The Insider

Dec 17, 2001  •  Post A Comment

Negotiating Russert
The morning after he was toasted for having moderated “Meet the Press” for 10 years and for signing a new contract to continue with the top-ranked newsmaker show for an unheard of 12 more years, Tim Russert awoke to a message from “NBC Nightly News” anchor Tom Brokaw. “Just think, Tim, only 11 years and 11 months and 30 more days,” Mr. Brokaw said.
But Mr. Russert looks at the hard-earned long-run contract not as a sentence but as a wish granted. More precisely, a wish negotiated by Mr. Russert, who has no agent but who was trained for the law and then seduced by politics.
“You know what they say about a lawyer who has himself for a client,” Mr. Russert joked to The Insider. But he’s no fool for leaving out third parties. “I have a very good sense of the economics of the industry and the players.”
His strategy boiled down to: “I know what’s fair. You know what’s fair. Let’s move on.”
Mr. Russert kept financial particulars to himself but happily looked ahead.
After getting the media’s favorite left-leaning grouch, Don Imus, to wear Groucho Marx glasses for an hour-long chat on his “Tim Russert” CNBC interview show, Mr. Russert took his son and pals to see the Washington Wizards host the Miami Heat.
Because key primaries have been moved up, he noted happily, “The next presidential race is really only two years away.”
Paula Zahn is an `A.M.’ person
The Insider sooooooo doesn’t want to be a Grinch so close to Christmas-coal is sooooooo not what she wants from the Hefty Man in Red-but she’s not going to wait for CNN to announce the title for its fast-developing morning show anchored by Paula Zahn. Barring unexpected bolts of lightning, the three-hour block that has been using the interim title of “Mornings With Paula Zahn” will become permanently titled “A.M. With Paula Zahn.”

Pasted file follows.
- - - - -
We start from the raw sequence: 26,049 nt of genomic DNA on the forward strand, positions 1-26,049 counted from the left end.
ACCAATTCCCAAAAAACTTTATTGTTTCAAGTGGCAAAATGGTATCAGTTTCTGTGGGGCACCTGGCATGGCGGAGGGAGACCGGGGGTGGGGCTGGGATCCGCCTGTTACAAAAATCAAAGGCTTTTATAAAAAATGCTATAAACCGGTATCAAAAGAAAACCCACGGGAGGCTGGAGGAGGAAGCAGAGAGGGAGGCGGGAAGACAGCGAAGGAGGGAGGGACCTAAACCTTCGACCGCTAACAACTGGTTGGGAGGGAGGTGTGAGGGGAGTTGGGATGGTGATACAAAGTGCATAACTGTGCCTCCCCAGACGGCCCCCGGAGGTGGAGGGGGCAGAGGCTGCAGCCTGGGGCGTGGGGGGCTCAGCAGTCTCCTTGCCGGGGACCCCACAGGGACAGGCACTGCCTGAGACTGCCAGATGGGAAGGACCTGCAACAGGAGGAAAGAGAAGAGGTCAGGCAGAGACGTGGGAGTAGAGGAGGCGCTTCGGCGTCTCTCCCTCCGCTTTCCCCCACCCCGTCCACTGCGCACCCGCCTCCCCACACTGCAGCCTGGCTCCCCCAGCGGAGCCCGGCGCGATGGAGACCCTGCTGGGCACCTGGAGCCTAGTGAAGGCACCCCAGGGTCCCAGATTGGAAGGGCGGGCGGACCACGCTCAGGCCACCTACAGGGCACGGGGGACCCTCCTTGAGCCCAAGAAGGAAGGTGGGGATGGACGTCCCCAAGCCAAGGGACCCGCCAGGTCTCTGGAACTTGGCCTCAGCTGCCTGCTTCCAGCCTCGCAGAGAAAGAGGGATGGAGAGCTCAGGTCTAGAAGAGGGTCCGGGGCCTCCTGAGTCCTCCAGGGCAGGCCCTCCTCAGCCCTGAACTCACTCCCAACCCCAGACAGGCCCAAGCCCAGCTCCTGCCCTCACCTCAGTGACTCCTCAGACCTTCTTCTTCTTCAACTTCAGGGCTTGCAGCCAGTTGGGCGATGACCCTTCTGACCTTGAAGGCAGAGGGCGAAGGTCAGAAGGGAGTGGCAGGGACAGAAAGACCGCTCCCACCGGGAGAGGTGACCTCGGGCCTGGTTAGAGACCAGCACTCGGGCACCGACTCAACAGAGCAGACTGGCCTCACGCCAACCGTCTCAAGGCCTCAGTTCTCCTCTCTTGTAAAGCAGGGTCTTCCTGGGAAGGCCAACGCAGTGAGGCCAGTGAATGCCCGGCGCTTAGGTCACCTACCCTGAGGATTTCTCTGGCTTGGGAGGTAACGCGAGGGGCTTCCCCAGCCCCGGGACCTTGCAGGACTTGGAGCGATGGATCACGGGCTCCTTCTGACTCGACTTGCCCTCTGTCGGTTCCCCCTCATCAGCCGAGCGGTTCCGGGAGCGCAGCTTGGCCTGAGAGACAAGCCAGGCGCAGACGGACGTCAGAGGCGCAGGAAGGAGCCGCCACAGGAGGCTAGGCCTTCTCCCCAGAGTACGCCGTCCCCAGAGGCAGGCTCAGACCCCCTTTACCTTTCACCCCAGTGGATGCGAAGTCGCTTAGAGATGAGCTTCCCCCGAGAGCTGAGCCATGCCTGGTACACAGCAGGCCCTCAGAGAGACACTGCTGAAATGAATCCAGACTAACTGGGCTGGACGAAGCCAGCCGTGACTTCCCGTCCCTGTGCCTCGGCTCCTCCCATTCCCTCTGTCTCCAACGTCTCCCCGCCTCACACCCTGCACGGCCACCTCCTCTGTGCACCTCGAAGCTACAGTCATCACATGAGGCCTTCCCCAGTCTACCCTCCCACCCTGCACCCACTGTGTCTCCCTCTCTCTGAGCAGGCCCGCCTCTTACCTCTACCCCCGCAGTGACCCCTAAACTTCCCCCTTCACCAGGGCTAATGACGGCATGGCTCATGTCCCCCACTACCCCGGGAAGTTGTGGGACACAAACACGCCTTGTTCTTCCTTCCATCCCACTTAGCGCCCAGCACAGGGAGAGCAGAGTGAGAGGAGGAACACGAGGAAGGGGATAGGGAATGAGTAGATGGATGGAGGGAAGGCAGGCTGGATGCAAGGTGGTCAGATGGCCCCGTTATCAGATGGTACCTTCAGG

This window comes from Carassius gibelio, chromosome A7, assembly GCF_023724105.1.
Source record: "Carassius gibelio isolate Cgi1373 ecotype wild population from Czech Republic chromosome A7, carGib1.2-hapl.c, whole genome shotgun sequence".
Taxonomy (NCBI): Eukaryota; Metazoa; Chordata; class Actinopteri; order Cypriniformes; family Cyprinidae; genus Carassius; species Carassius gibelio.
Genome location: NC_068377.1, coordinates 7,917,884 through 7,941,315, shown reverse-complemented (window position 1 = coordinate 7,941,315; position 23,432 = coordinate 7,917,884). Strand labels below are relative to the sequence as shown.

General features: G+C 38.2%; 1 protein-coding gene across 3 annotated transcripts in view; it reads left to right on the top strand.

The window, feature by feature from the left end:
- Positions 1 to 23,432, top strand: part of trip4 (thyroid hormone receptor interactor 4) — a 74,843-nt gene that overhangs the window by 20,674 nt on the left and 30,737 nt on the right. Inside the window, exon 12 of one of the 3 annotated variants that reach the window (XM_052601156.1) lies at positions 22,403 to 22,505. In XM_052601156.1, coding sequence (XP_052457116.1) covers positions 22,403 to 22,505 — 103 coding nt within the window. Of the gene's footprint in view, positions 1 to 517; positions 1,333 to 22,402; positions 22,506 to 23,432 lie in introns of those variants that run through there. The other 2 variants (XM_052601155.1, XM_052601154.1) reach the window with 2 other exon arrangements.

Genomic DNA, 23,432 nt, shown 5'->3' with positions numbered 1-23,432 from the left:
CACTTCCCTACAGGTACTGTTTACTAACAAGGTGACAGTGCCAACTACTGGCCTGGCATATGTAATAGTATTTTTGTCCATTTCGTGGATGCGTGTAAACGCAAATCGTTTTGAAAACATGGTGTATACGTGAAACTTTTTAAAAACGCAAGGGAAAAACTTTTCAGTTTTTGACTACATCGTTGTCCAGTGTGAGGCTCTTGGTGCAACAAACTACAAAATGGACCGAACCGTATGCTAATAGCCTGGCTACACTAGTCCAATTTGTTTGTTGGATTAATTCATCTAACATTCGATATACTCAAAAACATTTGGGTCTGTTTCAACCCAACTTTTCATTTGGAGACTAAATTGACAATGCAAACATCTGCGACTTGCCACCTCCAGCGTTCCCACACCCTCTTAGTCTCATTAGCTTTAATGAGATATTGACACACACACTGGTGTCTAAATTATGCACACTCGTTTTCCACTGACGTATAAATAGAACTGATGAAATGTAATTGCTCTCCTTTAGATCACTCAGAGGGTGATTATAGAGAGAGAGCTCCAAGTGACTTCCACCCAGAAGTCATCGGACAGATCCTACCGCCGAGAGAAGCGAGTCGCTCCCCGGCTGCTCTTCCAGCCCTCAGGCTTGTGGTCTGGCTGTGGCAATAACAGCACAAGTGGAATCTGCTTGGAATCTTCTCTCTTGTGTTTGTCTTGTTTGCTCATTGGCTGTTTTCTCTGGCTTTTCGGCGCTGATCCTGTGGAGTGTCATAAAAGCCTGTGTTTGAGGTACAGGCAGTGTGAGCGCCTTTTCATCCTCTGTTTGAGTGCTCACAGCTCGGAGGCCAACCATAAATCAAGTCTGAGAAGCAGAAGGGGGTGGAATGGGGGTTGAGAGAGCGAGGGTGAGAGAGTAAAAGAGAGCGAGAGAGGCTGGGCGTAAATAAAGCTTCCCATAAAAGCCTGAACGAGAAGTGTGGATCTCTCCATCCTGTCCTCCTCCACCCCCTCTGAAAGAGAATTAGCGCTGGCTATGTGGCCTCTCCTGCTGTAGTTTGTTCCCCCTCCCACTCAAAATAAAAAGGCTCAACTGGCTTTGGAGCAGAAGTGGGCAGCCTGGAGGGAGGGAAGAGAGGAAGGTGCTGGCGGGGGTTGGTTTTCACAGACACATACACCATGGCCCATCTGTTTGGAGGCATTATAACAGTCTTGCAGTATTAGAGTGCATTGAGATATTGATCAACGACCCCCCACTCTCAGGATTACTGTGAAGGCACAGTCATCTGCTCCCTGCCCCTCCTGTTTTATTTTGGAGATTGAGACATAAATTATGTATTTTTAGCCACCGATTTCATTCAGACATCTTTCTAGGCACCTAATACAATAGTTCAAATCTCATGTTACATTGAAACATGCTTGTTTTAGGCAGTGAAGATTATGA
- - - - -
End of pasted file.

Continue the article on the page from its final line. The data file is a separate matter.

`Rummy’ dummied up on HDTV
Washington’s man of the hour, Donald Rumsfeld, will forever be remembered for his moment in the spotlight as defense secretary during America’s war on terrorism. But “Rummy,” as he’s affectionately known around the nation’s capital, has worn many hats during his storied career. One was as a member of the Federal Communications Commission’s High Definition Television Advisory Committee from 1992 to 1993. How did he end up on that team? Rummy was on the panel while he served as chairman and CEO of General Instrument Corp., a developer of HDTV technology. He attended the committee’s meetings but was usually quiet and didn’t make any lasting, memorable contributions, an FCC source said. Perhaps DTV issues were just never his forte. Too bad, of course, for Osama bin Laden that warfare is Rummy’s forte.
Two by two on Viacom’s ark
It seems only right that parents who work in two different territories of the Viacom empire should have twins. And so it happened on Tuesday, Dec. 4, when Fran Eigendorff, senior vice president of affiliate relations for CBS Television, and Richard Eigendorff, executive vice president and chief operating officer of MTV, became parents for the first time with the arrival of two boys. Patrick O’Donnell Eigendorff weighed in at 5 pounds, 41/2 ounces. Sean O’Donnell Eigendorff weighed in at 4 pounds, 111/2 ounces.
The Insider thinks those are lovely names but also thinks the Eigendorffs still have time to score suck-up points by nicknaming them “Little Sumner” and “Little Mel.”
Color cops true `Blue’
The Insider knows that a bad cop show is a crime and is prepared to give testimony if necessary. But what do the cops themselves think is the best police drama on TV?
More than 1,000 subscribers to American Police Beat magazine, mostly cops themselves, fingered “NYPD Blue” as the most accurate cop show on the tube and “Blue’s” dyspeptic Andy Sipowicz as the most accurately portrayed detective. According to the national poll conducted by Police Beat and Court TV, where ABC’s “Blue” just happens to play in reruns, almost two-thirds of the women and men in blue polled think realism is the most important quality for a cop show, while a mere 3.3 percent think that good acting is most important.
Asked whether TV violence makes young people more violent in real life, the respondents voted yes overwhelmingly (60.6 percent).